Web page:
TfL has rejected the idea of building a new station between New Cross Gate and Lewisham on the extended Bakerloo line.

However it has said that the proposed ‘Bakerloowisham’ line could be extended beyond Lewisham in the future.

The current plans for the Bakerloo line will see it extended past Elephant and Castle through Old Kent Road, New Cross Gate and into Lewisham.

TfL published its responses to a public consultation it ran last year, in which it received almost 5,000 responses, where it revealed people were disappointed the line did not extend further.

Among the possible extensions mentioned include Blackheath and Hayes via Catford and Lower Sydenham.

Responding to these wishes, TfL said: “Our proposals are being developed to allow a potential onwards extension from Lewisham. The proposals we consulted on allow for an extension either south or east from the end of the line.

“Due to the need to provide overrun tunnels for the Lewisham terminus and constraints in the town centre area, some potential locations beyond Lewisham may be more complex to potentially extend to than others.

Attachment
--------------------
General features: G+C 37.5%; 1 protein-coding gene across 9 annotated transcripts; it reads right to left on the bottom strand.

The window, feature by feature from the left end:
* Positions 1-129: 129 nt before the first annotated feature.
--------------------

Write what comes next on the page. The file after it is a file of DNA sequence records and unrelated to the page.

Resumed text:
“Whilst we undertake that work on the route to Lewisham we will keep the case for extending under review and work with the local authorities and other transport operators such as Network Rail to understand how the transport network and population in areas beyond Lewisham may change in the future.”

However TfL rejected ideas for another station between New Cross Gate and Lewisham at St Johns outright, saying they felt there was more than enough local transport links in the area.

Other people responded asking for the construction to be sped up, possibly to be completed in stages so the line opens sooner.

TfL said the Bakerloo line could be completed by 2029 with construction starting in 2023, while also pointing out that Crossrail started construction in 2009 and is scheduled to be completed in 2019.

Public consultations were held in 2014 where early plans saw the line extending into Bromley.

However Bromley Council said the extension was “unacceptable” at the time, which was branded as a “narrow-minded nimby” decision by opposing councillors.